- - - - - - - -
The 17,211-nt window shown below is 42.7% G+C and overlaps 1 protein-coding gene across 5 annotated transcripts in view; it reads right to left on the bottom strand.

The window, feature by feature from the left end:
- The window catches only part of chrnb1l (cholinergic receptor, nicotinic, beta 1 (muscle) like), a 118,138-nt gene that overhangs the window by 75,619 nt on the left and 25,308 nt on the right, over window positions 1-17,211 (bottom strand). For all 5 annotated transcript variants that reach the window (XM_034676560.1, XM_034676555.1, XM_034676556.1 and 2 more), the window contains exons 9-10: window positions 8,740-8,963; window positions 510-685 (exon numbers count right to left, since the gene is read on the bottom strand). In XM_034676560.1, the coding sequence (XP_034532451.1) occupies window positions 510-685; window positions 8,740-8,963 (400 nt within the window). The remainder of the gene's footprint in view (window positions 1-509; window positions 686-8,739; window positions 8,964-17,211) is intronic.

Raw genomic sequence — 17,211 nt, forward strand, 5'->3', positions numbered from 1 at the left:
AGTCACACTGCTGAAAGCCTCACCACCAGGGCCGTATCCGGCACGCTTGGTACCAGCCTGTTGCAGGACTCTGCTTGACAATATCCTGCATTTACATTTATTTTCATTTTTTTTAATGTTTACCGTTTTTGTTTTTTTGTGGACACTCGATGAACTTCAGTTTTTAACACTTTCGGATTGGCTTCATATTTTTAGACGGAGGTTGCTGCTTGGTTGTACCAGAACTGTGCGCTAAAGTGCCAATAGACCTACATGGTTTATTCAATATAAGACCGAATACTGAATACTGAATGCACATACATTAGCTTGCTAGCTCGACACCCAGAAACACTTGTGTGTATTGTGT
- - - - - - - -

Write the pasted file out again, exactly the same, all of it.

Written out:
The 17,211-nt window shown below is 42.7% G+C and overlaps 1 protein-coding gene across 5 annotated transcripts in view; it reads right to left on the bottom strand.

The window, feature by feature from the left end:
- The window catches only part of chrnb1l (cholinergic receptor, nicotinic, beta 1 (muscle) like), a 118,138-nt gene that overhangs the window by 75,619 nt on the left and 25,308 nt on the right, over window positions 1-17,211 (bottom strand). For all 5 annotated transcript variants that reach the window (XM_034676560.1, XM_034676555.1, XM_034676556.1 and 2 more), the window contains exons 9-10: window positions 8,740-8,963; window positions 510-685 (exon numbers count right to left, since the gene is read on the bottom strand). In XM_034676560.1, the coding sequence (XP_034532451.1) occupies window positions 510-685; window positions 8,740-8,963 (400 nt within the window). The remainder of the gene's footprint in view (window positions 1-509; window positions 686-8,739; window positions 8,964-17,211) is intronic.

Raw genomic sequence — 17,211 nt, forward strand, 5'->3', positions numbered from 1 at the left:
AGTCACACTGCTGAAAGCCTCACCACCAGGGCCGTATCCGGCACGCTTGGTACCAGCCTGTTGCAGGACTCTGCTTGACAATATCCTGCATTTACATTTATTTTCATTTTTTTTAATGTTTACCGTTTTTGTTTTTTTGTGGACACTCGATGAACTTCAGTTTTTAACACTTTCGGATTGGCTTCATATTTTTAGACGGAGGTTGCTGCTTGGTTGTACCAGAACTGTGCGCTAAAGTGCCAATAGACCTACATGGTTTATTCAATATAAGACCGAATACTGAATACTGAATGCACATACATTAGCTTGCTAGCTCGACACCCAGAAACACTTGTGTGTATTGTGT